The microcar movement that followed the war – and put Europeans back on the roads – was also seen as a personal transportation solution in Japan, where it developed into what is known as the “Kei” or light car class. Mitsubishi began Kei car development in 1957, and the 1960 Mitsubishi 500 was introduced at the 1959 Tokyo Motor Show.
It was a two-door, four-seater whose monocoque structure stretched 3,140 mm between its bumpers, or 535 mm shorter than the company’s current i-MiEV electric car. It weighed 490 kg, had independent suspension on all four corners and was powered by a rear-mounted, 21-hp, air-cooled, twin-cylinder, 493-cc engine, with three-speed manual gearbox. With the tiny twin buzzing busily, it could hit 100 km/h.
The 500 proved a sales success, and was followed by the 500 Super Deluxe, with a 25-hp, 594-cc engine – and then, in 1962, by the Colt 600, the first car to carry that familiar Mitsubishi nameplate.
The pumped-up Super Deluxe launched Mitsubishi’s entry into the realm of motorsport in dramatic fashion, with Kazuo Togawa taking first in the 750 class of the 1962 Macau Grand Prix, followed by three other Mitsus.
Racing on Sunday and selling on Monday proved just as successful a marketing approach in Japan as elsewhere, and Mitsubishi turned up at the 1963 Malaysian Grand Prix armed with Colts – which “humbled the Fiats from Italy” in the under-600-cc class – and went on to record an 11th-place finish in the inaugural Japanese Grand Prix that year, with Togawa once again at the wheel.
Since then, it has developed a reputation among enthusiasts for building some of the world’s most ferocious rally cars and their street derivatives. Mitsubishi won the Canadian Rally Championship late last year with the team of Antoine L’Estage and co-diver Nathalie Richard in a Lancer EVO IV, their fifth championship.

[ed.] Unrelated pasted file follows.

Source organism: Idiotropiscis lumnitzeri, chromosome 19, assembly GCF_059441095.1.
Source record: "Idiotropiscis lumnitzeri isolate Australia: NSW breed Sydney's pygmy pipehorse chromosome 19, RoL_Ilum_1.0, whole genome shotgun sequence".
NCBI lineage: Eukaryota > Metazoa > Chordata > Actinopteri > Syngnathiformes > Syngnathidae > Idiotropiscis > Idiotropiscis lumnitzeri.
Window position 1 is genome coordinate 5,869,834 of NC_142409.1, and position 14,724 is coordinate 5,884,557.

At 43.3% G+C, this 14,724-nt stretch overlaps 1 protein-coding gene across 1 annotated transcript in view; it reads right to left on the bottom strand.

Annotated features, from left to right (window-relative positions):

Today, 96 years after building its first vehicle, Mitsubishi is still big in small cars in Japan, but is one of the smaller players internationally with sales of about a million units annually.
Its North American experience – dating back to the 1970s when its products were sold under Chrysler nameplates here and in the United States – hasn’t always been an easy one. And with sales diving 27 per cent in the U.S. last year (although just 4.1 per cent here, at just 20,000) concern has mounted it might, like Suzuki, abandon the U.S. market, leaving Canada a question mark.
Recent U.S. press reports, however, quote company execs as saying Mitsubishi remains committed to the North American market, and plans to support it with a strong new mainstream ad campaign. A new Outlander crossover and subcompact will help in showrooms, and it recently retooled its U.S. factory to produce the Outlander, which is a positive sign. But future product plans aren’t being discussed publicly.
Since its arrival in Canada in 2002, Mitsubishi had experienced steady growth up to last year’s decline, and expanded its dealership network to 83 which, between them, have sold more than 160,000 vehicles.